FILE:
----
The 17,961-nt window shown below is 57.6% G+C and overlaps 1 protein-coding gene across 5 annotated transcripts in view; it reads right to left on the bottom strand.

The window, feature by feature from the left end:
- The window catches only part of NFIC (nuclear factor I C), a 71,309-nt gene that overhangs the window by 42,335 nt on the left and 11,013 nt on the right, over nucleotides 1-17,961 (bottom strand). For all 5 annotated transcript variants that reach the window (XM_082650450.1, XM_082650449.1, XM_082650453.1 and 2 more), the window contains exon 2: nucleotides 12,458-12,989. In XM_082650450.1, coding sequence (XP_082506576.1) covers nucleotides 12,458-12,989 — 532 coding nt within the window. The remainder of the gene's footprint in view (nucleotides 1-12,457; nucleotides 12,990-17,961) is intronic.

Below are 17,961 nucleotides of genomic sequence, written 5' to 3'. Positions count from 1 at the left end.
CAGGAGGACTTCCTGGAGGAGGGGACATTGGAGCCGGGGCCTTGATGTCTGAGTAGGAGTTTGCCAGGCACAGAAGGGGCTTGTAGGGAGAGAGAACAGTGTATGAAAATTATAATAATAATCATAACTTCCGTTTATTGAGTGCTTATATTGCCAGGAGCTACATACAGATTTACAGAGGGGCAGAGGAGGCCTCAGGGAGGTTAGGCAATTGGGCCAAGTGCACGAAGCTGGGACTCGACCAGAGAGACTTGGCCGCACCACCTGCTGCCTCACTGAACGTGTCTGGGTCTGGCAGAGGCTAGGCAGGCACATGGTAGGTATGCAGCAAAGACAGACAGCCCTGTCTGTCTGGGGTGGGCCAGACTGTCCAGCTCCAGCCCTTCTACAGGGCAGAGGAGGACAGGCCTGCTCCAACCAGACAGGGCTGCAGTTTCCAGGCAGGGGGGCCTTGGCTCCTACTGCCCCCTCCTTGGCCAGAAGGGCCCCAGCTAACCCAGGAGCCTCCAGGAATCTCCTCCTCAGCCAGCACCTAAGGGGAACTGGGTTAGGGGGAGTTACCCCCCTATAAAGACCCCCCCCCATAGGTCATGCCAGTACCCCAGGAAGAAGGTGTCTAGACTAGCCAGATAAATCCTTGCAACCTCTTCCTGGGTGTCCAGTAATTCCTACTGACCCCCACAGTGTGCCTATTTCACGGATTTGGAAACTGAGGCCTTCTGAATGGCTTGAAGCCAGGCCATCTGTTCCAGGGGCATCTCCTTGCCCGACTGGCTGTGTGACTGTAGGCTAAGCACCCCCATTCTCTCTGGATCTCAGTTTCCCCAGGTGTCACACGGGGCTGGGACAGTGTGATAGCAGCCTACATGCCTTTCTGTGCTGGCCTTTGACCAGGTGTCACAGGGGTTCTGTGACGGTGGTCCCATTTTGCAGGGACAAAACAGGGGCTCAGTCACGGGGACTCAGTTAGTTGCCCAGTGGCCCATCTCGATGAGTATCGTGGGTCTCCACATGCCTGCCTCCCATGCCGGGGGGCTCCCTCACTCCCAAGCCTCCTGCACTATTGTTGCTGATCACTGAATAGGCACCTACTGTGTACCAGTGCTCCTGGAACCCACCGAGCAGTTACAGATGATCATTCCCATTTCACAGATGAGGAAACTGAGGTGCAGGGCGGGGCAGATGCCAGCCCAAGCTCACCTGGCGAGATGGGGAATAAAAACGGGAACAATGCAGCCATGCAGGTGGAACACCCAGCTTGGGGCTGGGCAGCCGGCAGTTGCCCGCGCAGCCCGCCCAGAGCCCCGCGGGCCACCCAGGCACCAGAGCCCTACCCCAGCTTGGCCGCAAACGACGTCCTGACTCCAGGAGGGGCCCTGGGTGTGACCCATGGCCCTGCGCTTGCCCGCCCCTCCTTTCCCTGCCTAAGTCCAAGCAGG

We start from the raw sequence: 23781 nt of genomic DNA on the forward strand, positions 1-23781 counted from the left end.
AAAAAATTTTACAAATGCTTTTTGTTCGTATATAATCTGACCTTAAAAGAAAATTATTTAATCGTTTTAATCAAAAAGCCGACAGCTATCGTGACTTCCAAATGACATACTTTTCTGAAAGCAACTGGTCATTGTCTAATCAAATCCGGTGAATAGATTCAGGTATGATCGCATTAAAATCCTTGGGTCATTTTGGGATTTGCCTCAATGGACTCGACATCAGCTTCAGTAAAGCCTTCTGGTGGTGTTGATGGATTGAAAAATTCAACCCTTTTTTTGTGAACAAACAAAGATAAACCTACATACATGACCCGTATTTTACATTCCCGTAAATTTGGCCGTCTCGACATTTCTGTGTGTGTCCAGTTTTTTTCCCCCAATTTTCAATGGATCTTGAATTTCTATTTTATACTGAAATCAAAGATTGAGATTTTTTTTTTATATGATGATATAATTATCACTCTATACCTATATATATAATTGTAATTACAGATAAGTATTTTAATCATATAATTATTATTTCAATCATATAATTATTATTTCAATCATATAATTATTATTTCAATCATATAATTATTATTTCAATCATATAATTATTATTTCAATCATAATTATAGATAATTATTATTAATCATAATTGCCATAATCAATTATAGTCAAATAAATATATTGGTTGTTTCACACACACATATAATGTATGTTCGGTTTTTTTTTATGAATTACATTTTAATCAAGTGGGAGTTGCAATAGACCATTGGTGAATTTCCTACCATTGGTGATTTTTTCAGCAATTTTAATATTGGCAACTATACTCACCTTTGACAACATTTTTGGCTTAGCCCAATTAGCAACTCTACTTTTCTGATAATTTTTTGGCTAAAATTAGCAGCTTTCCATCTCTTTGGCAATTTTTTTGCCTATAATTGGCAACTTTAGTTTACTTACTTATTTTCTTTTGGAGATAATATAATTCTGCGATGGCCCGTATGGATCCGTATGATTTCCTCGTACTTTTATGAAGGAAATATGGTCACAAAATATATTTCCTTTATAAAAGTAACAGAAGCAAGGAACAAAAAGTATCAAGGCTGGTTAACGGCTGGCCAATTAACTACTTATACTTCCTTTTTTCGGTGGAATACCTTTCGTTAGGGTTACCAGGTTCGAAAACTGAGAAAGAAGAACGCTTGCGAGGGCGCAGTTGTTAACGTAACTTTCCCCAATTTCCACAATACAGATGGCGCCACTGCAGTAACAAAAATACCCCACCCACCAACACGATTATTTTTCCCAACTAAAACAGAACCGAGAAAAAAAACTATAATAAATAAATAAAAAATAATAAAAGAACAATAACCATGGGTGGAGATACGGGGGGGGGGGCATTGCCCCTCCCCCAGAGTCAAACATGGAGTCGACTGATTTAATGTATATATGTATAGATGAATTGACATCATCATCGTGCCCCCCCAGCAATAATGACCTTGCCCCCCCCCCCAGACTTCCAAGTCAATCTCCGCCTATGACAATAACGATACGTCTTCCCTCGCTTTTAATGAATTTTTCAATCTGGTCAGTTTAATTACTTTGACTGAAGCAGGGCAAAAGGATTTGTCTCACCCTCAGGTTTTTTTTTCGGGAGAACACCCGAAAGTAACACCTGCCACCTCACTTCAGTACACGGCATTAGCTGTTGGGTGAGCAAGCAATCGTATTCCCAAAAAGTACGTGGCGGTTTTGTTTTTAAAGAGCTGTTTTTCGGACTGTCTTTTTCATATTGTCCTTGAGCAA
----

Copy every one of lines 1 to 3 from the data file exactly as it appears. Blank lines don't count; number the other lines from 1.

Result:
The 17,961-nt window shown below is 57.6% G+C and overlaps 1 protein-coding gene across 5 annotated transcripts in view; it reads right to left on the bottom strand.

The window, feature by feature from the left end:
- The window catches only part of NFIC (nuclear factor I C), a 71,309-nt gene that overhangs the window by 42,335 nt on the left and 11,013 nt on the right, over nucleotides 1-17,961 (bottom strand). For all 5 annotated transcript variants that reach the window (XM_082650450.1, XM_082650449.1, XM_082650453.1 and 2 more), the window contains exon 2: nucleotides 12,458-12,989. In XM_082650450.1, coding sequence (XP_082506576.1) covers nucleotides 12,458-12,989 — 532 coding nt within the window. The remainder of the gene's footprint in view (nucleotides 1-12,457; nucleotides 12,990-17,961) is intronic.